Honors College

Document Type

Honors Thesis

Publication Date

Spring 2015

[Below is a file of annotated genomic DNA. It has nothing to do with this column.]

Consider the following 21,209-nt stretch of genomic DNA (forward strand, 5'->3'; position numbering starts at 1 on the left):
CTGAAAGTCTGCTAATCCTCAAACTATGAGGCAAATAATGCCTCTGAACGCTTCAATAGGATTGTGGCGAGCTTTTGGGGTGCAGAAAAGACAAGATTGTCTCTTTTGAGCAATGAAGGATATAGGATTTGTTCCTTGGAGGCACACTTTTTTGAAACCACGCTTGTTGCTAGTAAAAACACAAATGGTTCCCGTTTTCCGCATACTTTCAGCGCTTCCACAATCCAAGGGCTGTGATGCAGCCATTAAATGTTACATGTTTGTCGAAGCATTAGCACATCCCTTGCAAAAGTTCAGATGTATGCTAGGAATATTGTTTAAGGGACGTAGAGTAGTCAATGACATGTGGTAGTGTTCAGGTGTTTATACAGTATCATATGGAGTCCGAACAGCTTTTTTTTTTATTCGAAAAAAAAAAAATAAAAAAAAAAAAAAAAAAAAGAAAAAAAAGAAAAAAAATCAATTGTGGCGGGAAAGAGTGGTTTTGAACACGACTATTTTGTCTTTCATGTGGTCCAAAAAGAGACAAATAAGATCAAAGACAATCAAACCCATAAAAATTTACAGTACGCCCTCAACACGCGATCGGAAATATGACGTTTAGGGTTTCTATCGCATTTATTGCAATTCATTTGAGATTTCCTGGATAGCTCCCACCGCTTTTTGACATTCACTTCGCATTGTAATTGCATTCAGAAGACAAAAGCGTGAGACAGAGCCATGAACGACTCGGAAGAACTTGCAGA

Equine Strangles, an upper respiratory disease caused by Streptococcus equi subspecies equi (S. equi) causes significant losses in the horse industry. Surveillance for S. equi could be facilitated by quantifying S. equi in environmental samples. The objective of this project was to evaluate ELISA in quantifying S. equi using two monoclonal antibodies (MAB’s) to the SeM protein (MAB-212 for capture, and biotinylated MAB-211 for detection), with Streptococcal phage lysin releasing SeM from the cell surface. Initial results confirmed a fresh culture of S. equi and two S. equi lysates stored at -20 C for 2 years as positive, while confirming as negative a stored lysate of Streptococcus equi subspecies zooepidemicus. A standard curve was created using 12 serial dilutions at 1:10 of S. equi and colony counts determined for each of the 12 dilutions. Eight serial dilutions at 1:2 of these 12 dilutions then yielded one dilution for each well in a 96 well plate. Regression of absorbance against colony counts showed that ELISA was successful in quantifying between 78,125 CFU/mL and 15,000 CFU/mL of S. equi, with an R2 of 0.93. Water was then seeded with S. equi, and 3 swab samples taken, dispersed in PBS, and the 3 suspensions serially diluted 1:10 to provide 4 dilutions (12 total). Colony counts were determined by plating 100 μL of each dilution. All dilutions tested positive for S. equi, but there was no correlation between absorbance and colony counts (R2= 0.0028), possibly due to plate contamination.